17 November: Marianne Mackay and Glenn Moore found the Aboriginal Political Party, where every candidate identifies as Aboriginal.
22 November: The government announces its support of the new representative body for Aboriginal people, called the National Congress of Australia’s First Peoples (NCAFP).
17 December: 50 years after the British military exploded nuclear bombs on their lands without informing them, the South Australian Maralinga Tjarutja people are returned their land. ⇒ Native Title
January: The Aboriginal Political Party and the Ecological and Social Justice Party unite to become the Western Australia-based Ecological, Social Justice, Aboriginal Party (ESJA) with its inaugural President Glenn Moore.
26 January: About 12,000 people attend the inaugural Saltwater Freshwater Festival in Coffs Harbour, reclaiming Australia Day as a positive inclusive day for the Gumbaynggirr community.
12 February: Indigenous Sport Queensland launches the Queensland Indigenous Sports Hall of Fame.
13 February: The Indigenous All Stars team plays the National Rugby League All Stars, two years after Prime Minister Kevin Rudd’s apology to the Stolen Generations.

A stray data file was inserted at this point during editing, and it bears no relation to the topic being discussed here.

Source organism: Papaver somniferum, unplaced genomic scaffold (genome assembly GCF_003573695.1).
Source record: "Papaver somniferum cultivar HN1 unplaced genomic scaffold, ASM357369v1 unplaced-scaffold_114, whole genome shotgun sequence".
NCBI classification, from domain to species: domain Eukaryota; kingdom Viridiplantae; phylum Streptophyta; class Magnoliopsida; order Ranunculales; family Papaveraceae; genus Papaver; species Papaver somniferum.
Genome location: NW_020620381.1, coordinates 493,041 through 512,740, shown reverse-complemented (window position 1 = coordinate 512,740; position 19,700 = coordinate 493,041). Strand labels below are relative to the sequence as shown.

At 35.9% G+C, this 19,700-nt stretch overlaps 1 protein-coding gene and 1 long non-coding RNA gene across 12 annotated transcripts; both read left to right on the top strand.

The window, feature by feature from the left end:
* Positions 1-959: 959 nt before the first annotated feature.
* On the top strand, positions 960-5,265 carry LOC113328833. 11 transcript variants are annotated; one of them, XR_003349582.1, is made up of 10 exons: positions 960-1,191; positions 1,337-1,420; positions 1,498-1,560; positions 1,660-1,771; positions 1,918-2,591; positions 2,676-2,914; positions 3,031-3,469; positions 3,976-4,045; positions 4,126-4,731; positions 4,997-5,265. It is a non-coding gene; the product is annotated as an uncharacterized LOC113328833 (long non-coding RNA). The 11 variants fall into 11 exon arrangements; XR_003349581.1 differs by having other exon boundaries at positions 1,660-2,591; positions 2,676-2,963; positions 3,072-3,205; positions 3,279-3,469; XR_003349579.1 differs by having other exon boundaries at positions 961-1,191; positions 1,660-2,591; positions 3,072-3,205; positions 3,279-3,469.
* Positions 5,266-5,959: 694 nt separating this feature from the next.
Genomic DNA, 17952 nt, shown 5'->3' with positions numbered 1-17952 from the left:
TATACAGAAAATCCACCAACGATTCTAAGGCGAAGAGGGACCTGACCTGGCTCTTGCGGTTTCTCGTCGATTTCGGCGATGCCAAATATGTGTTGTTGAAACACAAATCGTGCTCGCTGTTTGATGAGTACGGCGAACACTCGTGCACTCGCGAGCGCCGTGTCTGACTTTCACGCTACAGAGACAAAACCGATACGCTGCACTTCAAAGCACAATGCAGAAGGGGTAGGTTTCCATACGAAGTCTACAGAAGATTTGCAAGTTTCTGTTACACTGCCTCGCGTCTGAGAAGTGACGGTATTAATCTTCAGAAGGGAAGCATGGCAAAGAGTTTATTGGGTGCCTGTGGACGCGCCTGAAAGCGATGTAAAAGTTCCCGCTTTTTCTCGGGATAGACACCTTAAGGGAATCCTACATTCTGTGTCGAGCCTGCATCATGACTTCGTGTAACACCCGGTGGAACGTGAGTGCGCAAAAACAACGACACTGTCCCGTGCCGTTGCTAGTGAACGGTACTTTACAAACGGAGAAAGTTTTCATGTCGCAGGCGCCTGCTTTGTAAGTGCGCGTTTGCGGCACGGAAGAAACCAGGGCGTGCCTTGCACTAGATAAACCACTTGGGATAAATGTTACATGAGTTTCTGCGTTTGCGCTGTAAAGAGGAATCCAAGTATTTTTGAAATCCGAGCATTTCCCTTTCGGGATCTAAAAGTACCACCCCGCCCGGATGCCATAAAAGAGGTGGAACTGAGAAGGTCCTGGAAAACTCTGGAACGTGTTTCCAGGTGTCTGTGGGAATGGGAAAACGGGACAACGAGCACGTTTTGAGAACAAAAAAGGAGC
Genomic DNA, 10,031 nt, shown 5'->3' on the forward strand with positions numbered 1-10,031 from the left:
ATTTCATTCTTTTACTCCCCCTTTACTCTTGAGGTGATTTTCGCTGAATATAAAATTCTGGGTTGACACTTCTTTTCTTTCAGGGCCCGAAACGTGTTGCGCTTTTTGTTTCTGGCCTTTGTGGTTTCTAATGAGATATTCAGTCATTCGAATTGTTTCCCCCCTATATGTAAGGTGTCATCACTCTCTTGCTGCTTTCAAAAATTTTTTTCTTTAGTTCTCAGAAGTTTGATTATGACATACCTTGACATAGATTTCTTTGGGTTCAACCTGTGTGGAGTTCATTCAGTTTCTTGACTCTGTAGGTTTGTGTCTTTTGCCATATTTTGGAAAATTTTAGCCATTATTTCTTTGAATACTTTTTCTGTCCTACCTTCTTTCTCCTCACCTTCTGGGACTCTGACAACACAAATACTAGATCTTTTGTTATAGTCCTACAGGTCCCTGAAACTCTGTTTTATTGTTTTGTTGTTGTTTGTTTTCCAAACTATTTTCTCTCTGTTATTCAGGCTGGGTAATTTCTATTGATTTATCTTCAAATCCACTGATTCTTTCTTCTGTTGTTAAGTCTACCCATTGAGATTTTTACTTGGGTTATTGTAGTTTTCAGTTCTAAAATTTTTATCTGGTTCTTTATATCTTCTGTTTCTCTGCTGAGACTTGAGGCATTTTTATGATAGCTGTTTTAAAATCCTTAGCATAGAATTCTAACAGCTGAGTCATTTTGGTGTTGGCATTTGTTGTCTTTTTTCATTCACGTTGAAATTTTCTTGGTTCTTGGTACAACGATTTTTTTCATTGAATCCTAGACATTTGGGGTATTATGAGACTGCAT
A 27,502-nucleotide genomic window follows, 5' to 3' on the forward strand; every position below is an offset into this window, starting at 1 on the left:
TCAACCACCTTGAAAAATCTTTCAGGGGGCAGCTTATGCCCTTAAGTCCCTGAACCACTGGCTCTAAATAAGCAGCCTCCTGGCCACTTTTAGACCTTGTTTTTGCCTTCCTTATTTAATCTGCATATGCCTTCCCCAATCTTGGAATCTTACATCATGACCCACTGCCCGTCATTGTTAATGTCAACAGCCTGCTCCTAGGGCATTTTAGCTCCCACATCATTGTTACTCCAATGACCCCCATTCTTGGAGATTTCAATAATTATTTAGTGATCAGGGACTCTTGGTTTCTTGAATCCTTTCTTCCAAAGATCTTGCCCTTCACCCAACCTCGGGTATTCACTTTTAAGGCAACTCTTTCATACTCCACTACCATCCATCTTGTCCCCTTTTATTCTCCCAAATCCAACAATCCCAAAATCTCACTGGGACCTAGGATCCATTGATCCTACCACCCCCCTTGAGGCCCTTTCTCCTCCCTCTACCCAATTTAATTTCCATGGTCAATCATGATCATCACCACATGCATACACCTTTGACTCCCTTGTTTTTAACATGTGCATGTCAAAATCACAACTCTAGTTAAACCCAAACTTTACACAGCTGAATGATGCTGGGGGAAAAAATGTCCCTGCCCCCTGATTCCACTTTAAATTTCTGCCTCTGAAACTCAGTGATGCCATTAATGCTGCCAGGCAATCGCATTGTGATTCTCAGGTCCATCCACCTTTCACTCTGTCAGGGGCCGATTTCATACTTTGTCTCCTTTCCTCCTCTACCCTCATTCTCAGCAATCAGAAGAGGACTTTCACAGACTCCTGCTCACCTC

17 February: Singer and actress Ruby Hunter dies of a heart attack aged 54.
23 February: The Queensland Parliament amends the Constitution of Queensland to include a preamble recognising Aboriginal and Torres Strait Islander peoples as the First Australians. The preamble now reads: “The people of Queensland, free and equal citizens of Australia… honour the Aboriginal peoples and Torres Strait Islander peoples, the First Australians, whose lands, winds and waters we all now share; and pay tribute to their unique values, and their ancient and enduring cultures, which deepen and enrich the life of our community…”
19 March: Australia’s richest man, Andrew Forrest, launches GenerationOne in the presence of the Prime Minister Kevin Rudd and celebrities and actors such as Cate Blanchett and Russell Crowe. The campaign aims at convincing Australians to help end Indigenous disadvantage.
Australia changes with each one of us making a change… Let's change Australia for the better.—Prime Minister Kevid Rudd launching GenerationOne